I will not mention what the judge said about sentencing, because that can come before a higher court. However, an organisation with decent guidelines which its employees follow, and which are known to the police, is an example of the expertise that underlies the recommendation of the Home Affairs Committee. It said that the anti-drugs strategy could be derailed if steps were not taken to ensure that there was an adequate pool of drugs workers and agencies in the community, to assist in the development of prison programmes and to provide the vital aftercare for released prisoners.

By misuse of drugs, I refer not to the use of alcohol or cigarettes, which I covered to some extent during the Adjournment debate that I initiated on 13 May 1998, and which can be found at column 291 of Hansard, but to the conventional meaning. When people are on the streets and are drug misusers, they are vulnerable. I will deal not with the crimes that they commit, but with their vulnerability. Where is their contact with medical services? Where is their contact with those who can involve them in risk minimisation? For example, where do they start to learn about moving from heavy drugs to light drugs? Where do they learn to go from the multiple use of needles to using a needle just by themselves? How do they reduce from misusing drugs seven times a week to twice a week, on the way to being clean, as some young people did when I was involved in such work? Few people go in one jump from being a drug misuser to not misusing drugs at all.

It is probably recognised that more people leave prison addicted to drugs than go in addicted. I hope that that is changing. The previous Government took that seriously, as do the present Government. The Minister, whom I am glad to see here today, and his colleagues in the Home Office and in other Departments have spoken well on this issue. I hope that the Minister does not mind responding to the debate today.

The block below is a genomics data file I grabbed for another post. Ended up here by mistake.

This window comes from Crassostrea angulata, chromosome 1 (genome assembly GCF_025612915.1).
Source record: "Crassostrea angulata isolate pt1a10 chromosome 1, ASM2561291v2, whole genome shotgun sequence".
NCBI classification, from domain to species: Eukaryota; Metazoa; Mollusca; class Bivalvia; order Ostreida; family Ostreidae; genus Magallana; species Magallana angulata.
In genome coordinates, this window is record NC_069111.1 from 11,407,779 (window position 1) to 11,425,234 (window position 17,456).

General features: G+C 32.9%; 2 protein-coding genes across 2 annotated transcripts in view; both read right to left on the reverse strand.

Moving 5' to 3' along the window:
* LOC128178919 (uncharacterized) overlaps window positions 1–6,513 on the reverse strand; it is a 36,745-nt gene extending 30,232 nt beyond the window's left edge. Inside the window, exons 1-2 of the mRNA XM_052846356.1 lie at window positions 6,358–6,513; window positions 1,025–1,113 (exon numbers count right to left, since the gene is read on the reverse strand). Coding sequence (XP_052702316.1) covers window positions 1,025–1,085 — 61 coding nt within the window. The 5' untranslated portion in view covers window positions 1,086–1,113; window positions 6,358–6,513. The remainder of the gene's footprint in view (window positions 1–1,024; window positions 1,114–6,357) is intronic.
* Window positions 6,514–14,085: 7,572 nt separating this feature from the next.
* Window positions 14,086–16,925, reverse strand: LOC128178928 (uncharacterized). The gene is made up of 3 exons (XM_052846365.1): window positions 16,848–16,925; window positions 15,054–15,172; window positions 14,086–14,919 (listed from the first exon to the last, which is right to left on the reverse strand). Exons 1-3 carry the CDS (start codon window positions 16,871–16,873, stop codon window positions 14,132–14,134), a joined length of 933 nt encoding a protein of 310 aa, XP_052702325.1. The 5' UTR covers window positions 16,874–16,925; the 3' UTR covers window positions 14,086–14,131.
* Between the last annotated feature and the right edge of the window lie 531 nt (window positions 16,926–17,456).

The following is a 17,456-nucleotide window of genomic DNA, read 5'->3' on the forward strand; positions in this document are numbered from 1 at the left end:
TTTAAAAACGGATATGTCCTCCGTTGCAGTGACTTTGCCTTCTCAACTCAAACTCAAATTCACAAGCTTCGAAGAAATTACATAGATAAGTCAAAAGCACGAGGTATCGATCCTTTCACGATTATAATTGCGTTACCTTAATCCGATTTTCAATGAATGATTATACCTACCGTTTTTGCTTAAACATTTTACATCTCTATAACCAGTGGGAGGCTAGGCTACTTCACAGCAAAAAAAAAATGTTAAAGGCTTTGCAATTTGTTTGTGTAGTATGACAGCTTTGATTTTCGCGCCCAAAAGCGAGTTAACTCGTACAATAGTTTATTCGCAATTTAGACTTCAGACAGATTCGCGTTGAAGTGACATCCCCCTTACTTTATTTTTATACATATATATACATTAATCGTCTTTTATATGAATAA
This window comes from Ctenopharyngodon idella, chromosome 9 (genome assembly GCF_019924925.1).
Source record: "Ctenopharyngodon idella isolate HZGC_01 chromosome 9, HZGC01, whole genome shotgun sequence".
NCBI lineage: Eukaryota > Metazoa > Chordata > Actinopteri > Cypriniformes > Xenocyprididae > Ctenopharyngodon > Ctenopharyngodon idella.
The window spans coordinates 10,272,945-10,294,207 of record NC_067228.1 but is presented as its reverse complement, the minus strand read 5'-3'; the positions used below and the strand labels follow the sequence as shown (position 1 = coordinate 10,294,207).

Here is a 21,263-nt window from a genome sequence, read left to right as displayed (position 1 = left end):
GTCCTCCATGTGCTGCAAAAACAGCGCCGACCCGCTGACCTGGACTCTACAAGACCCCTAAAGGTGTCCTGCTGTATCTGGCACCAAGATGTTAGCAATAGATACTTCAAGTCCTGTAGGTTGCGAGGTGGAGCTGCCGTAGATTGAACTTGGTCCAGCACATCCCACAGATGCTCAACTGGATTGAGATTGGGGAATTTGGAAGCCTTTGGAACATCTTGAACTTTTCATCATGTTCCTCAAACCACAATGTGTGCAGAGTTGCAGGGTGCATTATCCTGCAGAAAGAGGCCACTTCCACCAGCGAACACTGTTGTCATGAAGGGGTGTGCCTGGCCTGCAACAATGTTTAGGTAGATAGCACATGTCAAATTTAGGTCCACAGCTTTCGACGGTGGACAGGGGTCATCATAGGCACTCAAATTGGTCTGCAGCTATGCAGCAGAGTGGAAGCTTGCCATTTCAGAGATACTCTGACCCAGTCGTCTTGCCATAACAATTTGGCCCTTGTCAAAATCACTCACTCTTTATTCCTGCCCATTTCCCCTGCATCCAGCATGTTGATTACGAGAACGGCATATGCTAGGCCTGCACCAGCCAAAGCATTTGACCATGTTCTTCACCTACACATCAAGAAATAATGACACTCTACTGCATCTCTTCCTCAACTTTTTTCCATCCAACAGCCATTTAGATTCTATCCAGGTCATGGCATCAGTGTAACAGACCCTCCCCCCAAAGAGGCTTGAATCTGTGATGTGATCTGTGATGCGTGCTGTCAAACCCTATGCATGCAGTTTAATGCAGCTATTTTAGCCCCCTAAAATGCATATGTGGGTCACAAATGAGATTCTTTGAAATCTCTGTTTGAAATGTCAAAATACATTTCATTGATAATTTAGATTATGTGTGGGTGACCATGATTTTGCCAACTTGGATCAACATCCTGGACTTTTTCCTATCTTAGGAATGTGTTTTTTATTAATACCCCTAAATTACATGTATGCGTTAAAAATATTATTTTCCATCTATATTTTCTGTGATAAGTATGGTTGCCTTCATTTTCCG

I will now refer to the debates on what became section 8 of the Misuse of Drugs Act 1971 when it was going through the House and another place. The Act followed the legislation of the 1920s, the Dangerous Drugs Act 1965 and the Bill introduced by the Labour Government in early 1970, and continued with the Conservative Government after the general election in 1970. In Committee—I forget whether it was in the other place or in the House—people said that prison governors were vulnerable to prosecution, because section 8 applies to those who manage, not to the ordinary worker. There were explicit references to the risks to prison governors and, I think, to Ministers. If there were no references to Ministers, I make them now, because both they and prison governors are as vulnerable as Ruth Wyner and John Brock.

I cannot believe that Parliament intended Ministers to find themselves in front of a judge in King's Lynn, charged with the same apparent offence as Ruth Wyner and John Brock. I recommend to Ministers that they set out a policy similar to Wintercomfort's, and I am grateful for the advice given to me about the matter. Prisons do not run drop-in centres, but their employees may work in good faith and to the best of their abilities, after seeking the advice of the police and setting up an advisory committee. Wintercomfort and the Bus project certainly did that.